So...a funny thing happened last week that I never thought about! Our 8th Grade ELA students created these video projects in which they compiled short video clips from different TV shows, movies, and music videos to create their Top 10 Tips on surviving Middle School, Project 10: Life Lessons Learned. Their target audience...the incoming 6th graders. This was a great concept, but I knew they would need a crash course on Copyright Compliance so I gave them one. Once they began to upload their videos, a few still got flagged. YouTube was great to specifically detail the infractions. So corrections were made, and a new upload ensued. I realized...YouTube became our TurnItIn for multi-media. One more reason to #freethetube!

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Options such at Google Lit Trips or Google Earth Walks are some cool options that capitalize on the use of Google Earth. But they can be somewhat confusing to create for the tech-timid user and do require the use of Google Earth. A couple of very easy-to-use tools have since been launched that make it easy for students to create these "tours of information"...Google Tour Builder and Google My Maps.

This has led me to create "LiteraTours" that students can create as they read assigned novels. Our first LiteraTour is launching this May with The Cay

I can also see the use of Google My Maps as an intriguing option for a truly interactive notebook in a social studies or world history class utilizing the different map's layers for different categories of information...stay tuned as I begin to develop that concept.

Meanwhile, I've created an infographic that highlights a few of the differences between these two great options for storytelling through maps. Both are equally great options, it just depends on the needs of the task as to which tool would be best.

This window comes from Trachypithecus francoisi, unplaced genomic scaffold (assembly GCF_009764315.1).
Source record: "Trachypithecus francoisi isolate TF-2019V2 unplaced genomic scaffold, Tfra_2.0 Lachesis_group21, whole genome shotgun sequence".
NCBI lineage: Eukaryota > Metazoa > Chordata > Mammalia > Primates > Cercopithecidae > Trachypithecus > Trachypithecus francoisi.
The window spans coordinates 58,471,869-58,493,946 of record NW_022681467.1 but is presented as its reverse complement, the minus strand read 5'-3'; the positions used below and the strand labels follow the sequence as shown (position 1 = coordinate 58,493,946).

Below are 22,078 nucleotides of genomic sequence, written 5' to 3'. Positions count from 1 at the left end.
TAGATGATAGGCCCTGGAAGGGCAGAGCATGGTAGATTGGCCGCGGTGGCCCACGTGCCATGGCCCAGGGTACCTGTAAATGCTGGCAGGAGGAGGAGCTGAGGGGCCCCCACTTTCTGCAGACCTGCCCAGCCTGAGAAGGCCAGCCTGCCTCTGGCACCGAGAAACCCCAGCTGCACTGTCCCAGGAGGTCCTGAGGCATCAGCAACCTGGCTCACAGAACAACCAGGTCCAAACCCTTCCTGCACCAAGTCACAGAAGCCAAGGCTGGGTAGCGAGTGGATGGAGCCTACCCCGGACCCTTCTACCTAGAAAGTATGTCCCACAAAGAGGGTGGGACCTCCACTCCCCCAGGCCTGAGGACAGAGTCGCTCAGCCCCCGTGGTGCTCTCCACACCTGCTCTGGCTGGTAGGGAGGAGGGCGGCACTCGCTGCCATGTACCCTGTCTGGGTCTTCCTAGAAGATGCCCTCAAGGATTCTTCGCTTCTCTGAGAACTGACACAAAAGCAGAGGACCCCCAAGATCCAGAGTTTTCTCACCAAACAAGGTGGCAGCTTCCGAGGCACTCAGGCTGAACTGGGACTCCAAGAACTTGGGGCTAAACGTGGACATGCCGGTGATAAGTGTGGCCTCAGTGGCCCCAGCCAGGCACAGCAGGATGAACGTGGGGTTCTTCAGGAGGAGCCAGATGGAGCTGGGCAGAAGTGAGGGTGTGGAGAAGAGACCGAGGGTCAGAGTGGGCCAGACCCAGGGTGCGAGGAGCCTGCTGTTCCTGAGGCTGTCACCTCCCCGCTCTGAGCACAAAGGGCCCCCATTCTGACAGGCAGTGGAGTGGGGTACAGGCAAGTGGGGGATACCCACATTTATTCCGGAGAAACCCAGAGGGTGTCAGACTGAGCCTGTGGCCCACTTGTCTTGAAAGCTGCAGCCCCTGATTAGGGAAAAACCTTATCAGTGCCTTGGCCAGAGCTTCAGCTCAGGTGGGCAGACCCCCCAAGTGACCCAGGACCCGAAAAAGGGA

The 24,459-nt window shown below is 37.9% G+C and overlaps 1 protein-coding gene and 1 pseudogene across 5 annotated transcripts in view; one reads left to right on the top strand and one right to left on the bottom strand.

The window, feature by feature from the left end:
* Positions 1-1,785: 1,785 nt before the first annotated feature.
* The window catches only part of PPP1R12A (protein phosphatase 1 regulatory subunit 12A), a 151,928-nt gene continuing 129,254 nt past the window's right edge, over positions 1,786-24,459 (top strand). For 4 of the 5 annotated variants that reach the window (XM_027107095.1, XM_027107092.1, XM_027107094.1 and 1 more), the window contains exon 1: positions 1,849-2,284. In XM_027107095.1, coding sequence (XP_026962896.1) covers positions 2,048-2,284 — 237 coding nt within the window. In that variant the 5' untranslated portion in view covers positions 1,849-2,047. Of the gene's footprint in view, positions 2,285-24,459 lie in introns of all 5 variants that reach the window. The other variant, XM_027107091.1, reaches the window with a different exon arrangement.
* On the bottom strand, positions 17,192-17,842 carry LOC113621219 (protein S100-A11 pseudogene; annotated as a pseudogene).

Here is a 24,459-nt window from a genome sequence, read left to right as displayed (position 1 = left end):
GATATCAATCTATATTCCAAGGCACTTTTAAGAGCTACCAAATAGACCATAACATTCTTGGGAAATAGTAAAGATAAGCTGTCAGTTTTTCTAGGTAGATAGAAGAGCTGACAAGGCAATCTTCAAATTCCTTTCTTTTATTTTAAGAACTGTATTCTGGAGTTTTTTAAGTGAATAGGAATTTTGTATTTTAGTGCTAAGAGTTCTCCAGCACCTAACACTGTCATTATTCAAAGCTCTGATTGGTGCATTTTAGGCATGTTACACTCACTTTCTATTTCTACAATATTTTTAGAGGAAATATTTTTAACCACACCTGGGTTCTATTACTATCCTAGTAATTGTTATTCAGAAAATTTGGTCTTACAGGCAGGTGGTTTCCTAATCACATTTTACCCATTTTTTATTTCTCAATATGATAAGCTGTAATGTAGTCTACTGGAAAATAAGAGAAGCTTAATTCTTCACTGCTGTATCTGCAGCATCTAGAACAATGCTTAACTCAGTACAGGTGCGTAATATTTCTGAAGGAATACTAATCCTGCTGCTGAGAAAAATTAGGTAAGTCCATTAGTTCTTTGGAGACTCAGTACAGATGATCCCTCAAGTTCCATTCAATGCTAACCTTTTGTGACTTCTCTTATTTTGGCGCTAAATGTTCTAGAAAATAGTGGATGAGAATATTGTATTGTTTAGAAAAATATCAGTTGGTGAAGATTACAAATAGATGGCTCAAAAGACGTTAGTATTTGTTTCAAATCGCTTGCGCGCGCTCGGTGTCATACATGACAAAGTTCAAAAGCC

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Over the last several weeks, I've been noticing some tweets popping up talking about when it might be time to look at a redesign of the work you're creating for students. At first, I thought it was funny when I saw this tweet:

But when you look at how many times it was retweeted and even many times it was "liked", you begin to wonder if this could be a problem. I saw a similar one regarding PowerPoint presentations. So I decided to put together an infographic with some questions you might ask yourself to decide if it's time for a redesign. 

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Virtual reality is taking over the educational world! With Google Cardboard oculus viewers so accessible, it has made it very easy for teachers to tap into using 4D resources that swing the doors of the classroom wide open to the world. Imagine studying:
  • the construction of the Great Pyramid of Giza
  • the ecosystem of the Great Barrier Reef
  • how long it would take to walk the Great Wall of China
...and you actually get to explore the site you’re discussing...that day...with your classmates. These devices are the 21st-century school bus!
The great thing about the resources emerging for this is many don't even require the viewer. YouTube has launched their 360º Video Channel and many of these videos can be simply viewed with no additional devices needed. 

New apps capitalizing on ocular devices are emerging daily for both iOS and Android devices. Because our district is an Apple district, I created a Symbaloo that includes apps for iOS devices as well as some notable videos on the YouTube 360º video channel that I have placed on the bottom two rows.

Live WebCams are another cool option to swing the doors of your classroom wide open. There are lots of live webcams around the world that allow you to get a glimpse of different people, places, and things. Some ways these webcams could be used in the classroom:

  • Student Research Projects
  • Class study and analysis of data
  • Collaborative Google Sites to track data
  • Open discussions of observations and effects
  • As an added element to a web quest
Click on the graphic below to access some great webcams to check out:

Check back for updates as we continue to grow our list of Virtual Reality/Google Cardboard resources as well as our list of live webcams. It's time to take our students out into the world and bring learning to life.
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